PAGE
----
Women who gain excessive weight during pregnancy are more likely to be overweight or obese 21 years after giving birth, University of Queensland research has found.
Led by Dr Abdullah Mamun, from UQ’s School of Population Health, the study is published in the latest edition of the American Journal of Clinical Nutrition.
"Weight gain during pregnancy independently predicts the long-term weight gain and obesity of women," Dr Mamun said.
"We knew maternal weight gain during pregnancy led to obesity in short and median term but we did not know whether it had long-term impact
"Our study found that the excess weight gain in pregnancy has profound long lasting impact on future development of obesity."
The research drew upon data from the Mater-University Study of Pregnancy (MUSP) – a longitudinal study of more than 7,000 mothers and their children born at Brisbane’s Mater Hospital during 1981–83.
The database held records of women’s weight before pregnancy and maximum weight gain before they gave birth, allowing researchers to calculate the amount of weight gained during the gestation period.
Of the 2,026 women included in the study, 33 percent gained excessive weight, 41 percent gained adequate weight and 26 percent gained inadequate weight during pregnancy.
The average weight gain for mothers participating in the study was 14.7 kg, about 400 grams per week.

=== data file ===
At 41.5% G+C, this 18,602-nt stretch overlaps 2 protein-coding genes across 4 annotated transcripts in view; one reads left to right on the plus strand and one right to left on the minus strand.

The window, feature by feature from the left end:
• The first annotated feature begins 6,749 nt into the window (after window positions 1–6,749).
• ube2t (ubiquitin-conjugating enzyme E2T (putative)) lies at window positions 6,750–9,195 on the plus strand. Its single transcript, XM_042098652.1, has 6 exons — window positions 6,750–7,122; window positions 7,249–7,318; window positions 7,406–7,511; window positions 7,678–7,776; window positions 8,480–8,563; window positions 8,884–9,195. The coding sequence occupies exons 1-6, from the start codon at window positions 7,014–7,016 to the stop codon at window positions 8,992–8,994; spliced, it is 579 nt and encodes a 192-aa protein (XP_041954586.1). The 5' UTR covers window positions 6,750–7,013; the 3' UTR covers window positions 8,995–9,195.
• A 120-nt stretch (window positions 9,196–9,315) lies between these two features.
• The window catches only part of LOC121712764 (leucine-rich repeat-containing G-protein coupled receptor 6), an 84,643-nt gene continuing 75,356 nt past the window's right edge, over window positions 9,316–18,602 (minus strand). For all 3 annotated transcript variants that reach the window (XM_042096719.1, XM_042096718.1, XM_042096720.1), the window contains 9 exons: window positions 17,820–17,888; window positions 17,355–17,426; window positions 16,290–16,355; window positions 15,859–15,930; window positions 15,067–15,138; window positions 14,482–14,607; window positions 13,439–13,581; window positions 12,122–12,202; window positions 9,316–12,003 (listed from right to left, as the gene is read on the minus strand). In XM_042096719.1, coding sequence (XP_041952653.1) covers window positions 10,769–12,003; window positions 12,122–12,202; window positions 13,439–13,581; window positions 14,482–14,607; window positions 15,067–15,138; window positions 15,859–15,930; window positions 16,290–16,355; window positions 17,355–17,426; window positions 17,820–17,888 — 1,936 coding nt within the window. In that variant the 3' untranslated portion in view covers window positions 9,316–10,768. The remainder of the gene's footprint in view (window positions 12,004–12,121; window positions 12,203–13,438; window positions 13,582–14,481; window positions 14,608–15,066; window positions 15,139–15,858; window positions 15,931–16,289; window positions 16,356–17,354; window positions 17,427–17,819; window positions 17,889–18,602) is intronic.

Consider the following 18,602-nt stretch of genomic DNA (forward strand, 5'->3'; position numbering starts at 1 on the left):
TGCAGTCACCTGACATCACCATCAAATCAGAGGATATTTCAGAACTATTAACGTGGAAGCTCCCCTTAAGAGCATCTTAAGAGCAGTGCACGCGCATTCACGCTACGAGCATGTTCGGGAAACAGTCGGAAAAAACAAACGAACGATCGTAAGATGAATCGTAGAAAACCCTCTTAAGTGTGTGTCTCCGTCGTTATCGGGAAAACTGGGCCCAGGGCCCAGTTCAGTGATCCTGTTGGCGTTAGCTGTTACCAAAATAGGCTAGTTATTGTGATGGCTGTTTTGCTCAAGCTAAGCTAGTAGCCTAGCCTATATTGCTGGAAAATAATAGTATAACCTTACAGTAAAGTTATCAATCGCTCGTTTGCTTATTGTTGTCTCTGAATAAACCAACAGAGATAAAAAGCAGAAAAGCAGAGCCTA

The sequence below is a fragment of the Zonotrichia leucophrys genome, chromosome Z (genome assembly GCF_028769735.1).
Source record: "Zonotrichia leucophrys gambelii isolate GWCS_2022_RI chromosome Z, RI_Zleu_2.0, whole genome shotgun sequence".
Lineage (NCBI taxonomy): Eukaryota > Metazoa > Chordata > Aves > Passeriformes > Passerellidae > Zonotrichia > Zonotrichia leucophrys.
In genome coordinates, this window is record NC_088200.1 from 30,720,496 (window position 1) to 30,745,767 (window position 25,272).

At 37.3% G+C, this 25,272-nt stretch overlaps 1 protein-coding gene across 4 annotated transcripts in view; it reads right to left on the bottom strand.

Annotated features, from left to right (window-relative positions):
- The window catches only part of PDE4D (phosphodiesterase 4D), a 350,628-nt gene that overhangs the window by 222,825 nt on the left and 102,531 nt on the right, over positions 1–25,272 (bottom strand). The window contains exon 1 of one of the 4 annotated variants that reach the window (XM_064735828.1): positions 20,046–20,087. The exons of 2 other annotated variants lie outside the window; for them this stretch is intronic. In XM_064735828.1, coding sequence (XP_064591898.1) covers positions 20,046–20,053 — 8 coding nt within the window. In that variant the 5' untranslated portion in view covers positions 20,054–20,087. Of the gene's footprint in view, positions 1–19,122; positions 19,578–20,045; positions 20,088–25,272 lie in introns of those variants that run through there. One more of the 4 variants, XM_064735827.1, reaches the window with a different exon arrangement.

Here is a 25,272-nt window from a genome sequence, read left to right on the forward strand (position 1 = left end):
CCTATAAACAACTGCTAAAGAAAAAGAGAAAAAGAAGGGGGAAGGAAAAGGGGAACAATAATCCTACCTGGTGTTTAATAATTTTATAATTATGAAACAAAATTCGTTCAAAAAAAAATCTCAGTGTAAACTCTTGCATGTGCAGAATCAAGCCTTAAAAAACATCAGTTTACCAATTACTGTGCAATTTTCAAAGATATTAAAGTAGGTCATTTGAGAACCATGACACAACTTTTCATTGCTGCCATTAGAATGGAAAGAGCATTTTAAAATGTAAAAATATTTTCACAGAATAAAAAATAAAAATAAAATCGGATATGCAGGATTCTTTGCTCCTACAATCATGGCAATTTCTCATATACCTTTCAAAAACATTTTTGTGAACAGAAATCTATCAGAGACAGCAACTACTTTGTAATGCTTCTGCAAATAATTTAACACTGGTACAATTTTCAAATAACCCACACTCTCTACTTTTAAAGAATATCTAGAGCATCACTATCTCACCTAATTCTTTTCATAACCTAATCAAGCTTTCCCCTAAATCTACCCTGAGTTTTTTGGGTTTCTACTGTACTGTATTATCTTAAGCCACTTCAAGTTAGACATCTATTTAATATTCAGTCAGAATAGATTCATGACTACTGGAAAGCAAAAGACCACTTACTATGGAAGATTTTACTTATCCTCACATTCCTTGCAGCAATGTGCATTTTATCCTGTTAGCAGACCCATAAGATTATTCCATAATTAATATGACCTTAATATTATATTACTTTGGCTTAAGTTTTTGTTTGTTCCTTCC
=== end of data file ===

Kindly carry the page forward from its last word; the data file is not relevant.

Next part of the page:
"The women who gained excess weight during pregnancy were 4.5 more likely to be obese 21 years later," Dr Mamun said.
"Women who gained excess weight during pregnancy were, on average, 20.4 kg heavier 21 years after giving birth."
Factors including maternal age, prepregnancy body mass index, the mother’s level of education, smoking habits, television watching, hypertensive disorder, diabetes, method of delivery, duration of breastfeeding and menopausal status were taken into consideration, but did not alter the results.
"These findings suggest that gestational weight gain is an independent predictor of future weight development, even two decades after the index pregnancy," Dr Mamun said.
Co-author Associate Professor Leonie Callaway, from the School of Medicine, said, however, women who gained excessive weight might be metabolically prone to this, and even without a pregnancy, might have ended up gaining weight at a quicker rate over time.
"At present, there is a paucity of data about what happens over the long term if we intervene with pregnancy weight gain," she said.
"For example, if we limit pregnancy weight gain through some sort of pregnancy intervention, does that prevent women from having higher BMIs in their middle age?
"There is currently a major trial looking at limiting weight gain underway in Adelaide.
"It is not known whether this intervention will limit pregnancy weight gain, and in addition, women in this study will need longitudinal follow up to see whether pregnancy interventions can have any long term impact."
Dr Mamun said increased awareness and education about the implications of weight gain during pregnancy were required.
"Given the strong association with future obesity, it is important to understand what differentiates these women from those who are able to maintain weight gain within the guidelines," he said.
"Given the association between excess gestational weight gain and long-term obesity, there is an urgent need for high quality randomised controlled trials regarding interventions to limit excess pregnancy weight gain.
"Clinicians may encourage women to lose pregnancy weight by six months postpartum; however this needs to be done judiciously, as rapid weight loss may affect breastfeeding practices."
(Source: University of Queensland: American Journal of Clinical Nutrition: April 2010)